Progressives woke up Sunday morning incensed over the news that Senator Joe Manchin will refuse to support a bill that would give Washington more say in election laws than ever before.
House Democrats passed HR 1, also known as the For the People Act, earlier this year and handed it to the Senate, believing it to be the only way to stop efforts by state Republican lawmakers to pass restrictive new voting laws in their states. In the Senate, the math never really worked. At least 10 Republicans would have been needed to break a Senate filibuster on the bill. And all Senate Republicans are totally opposed to the measure, viewing it as a power grab.
But there was still hope among progressives that Democrats would see this issue as so important they would do away with the Senate filibuster forever.
News that Manchin would not give his support ― announced in an op-ed in the Charleston Gazette-Mail Sunday ― effectively derailed the fantasy that there could be even a 50-50 vote on the issue, with the tie broken by Vice President Harris. And Manchin went further in his op-ed, writing that he would not vote to eliminate, or even weaken, the Senate filibuster.
By Monday morning, Democratic Representative Jamaal Bowman of New York labeled Manchin “the new Mitch McConnell” because of the way Manchin just stalled a major Democratic agenda item.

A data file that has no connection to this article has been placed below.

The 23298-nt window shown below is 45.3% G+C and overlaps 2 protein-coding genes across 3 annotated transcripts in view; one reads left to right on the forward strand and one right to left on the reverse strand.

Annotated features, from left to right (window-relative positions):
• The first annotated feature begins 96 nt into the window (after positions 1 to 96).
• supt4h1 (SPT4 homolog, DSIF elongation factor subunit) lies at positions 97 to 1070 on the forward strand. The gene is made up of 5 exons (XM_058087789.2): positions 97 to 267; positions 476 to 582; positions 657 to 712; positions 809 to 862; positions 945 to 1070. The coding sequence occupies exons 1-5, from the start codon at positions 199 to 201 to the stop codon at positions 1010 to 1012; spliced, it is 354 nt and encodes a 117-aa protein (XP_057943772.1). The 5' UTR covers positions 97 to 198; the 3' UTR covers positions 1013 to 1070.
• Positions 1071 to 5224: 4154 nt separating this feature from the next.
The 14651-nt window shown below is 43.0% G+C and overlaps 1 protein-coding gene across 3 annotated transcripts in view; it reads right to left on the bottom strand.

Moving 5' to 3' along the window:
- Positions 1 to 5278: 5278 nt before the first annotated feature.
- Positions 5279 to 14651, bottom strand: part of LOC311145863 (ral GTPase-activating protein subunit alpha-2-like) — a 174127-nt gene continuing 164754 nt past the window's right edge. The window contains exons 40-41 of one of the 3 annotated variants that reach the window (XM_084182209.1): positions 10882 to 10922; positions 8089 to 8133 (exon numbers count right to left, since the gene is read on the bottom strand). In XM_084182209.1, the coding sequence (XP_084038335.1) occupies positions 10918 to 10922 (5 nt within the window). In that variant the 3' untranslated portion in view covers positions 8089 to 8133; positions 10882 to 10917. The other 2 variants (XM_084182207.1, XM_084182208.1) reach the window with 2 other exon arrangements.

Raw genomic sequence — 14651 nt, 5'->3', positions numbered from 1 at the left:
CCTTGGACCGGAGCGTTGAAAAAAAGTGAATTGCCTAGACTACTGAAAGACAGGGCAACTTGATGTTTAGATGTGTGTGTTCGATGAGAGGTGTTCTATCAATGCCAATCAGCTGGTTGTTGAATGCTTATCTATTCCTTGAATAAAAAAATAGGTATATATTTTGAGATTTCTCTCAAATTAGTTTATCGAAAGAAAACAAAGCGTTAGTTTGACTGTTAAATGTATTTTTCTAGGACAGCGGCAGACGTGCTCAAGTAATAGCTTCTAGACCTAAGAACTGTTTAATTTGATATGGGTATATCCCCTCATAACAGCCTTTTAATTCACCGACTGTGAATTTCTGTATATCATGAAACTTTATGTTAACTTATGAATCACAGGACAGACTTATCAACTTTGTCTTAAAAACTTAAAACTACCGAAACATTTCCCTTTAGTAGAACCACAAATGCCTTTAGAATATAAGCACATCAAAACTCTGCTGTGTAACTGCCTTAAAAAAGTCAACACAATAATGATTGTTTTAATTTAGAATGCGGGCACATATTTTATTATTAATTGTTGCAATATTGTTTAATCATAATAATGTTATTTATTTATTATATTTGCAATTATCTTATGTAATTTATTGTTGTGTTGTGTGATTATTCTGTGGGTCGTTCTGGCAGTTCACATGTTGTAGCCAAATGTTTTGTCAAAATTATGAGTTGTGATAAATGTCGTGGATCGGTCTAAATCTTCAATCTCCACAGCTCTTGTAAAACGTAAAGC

However, the Manchin announcement is only the beginning of what will likely be a string of major disappointments for progressives.
Democratic Senator Sheldon Whitehouse of Rhode Island took to Twitter Monday to announce he is “now officially very anxious” about major climate legislation now that it is being dropped from the infrastructure bill conversation, and with no end to the filibuster in sight.
The same could be said for major tax increases on the rich, minimum wage increases, police reform, gun control, or any other major item on the Democratic agenda.
After all, time is running out. There is still a massive infrastructure bill to pass. Then, President Biden wants to pass another huge economic bill ― the American Families Plan ― and then the rest of his budget. It would be an ambitious list even if the 2022 midterms weren’t just around the corner. Speaking of which, odds are good the next disappointment for liberals is that Republicans retake the House at the end of next year, officially stalling action on big progressive hopes for years.
Above all of the maneuvering in Congress looms the US Supreme Court, where major damage could be done to the liberal cause, thanks to a newly cemented 6-3 conservative majority. Already, the Court has said it will take up a major challenge to abortion rights, and decisions on voting rights, LGBTQ rights, and the Affordable Care Act are just around the corner. And unlike Congress or the presidency, the ideological makeup of the Supreme Court is not likely to change anytime soon.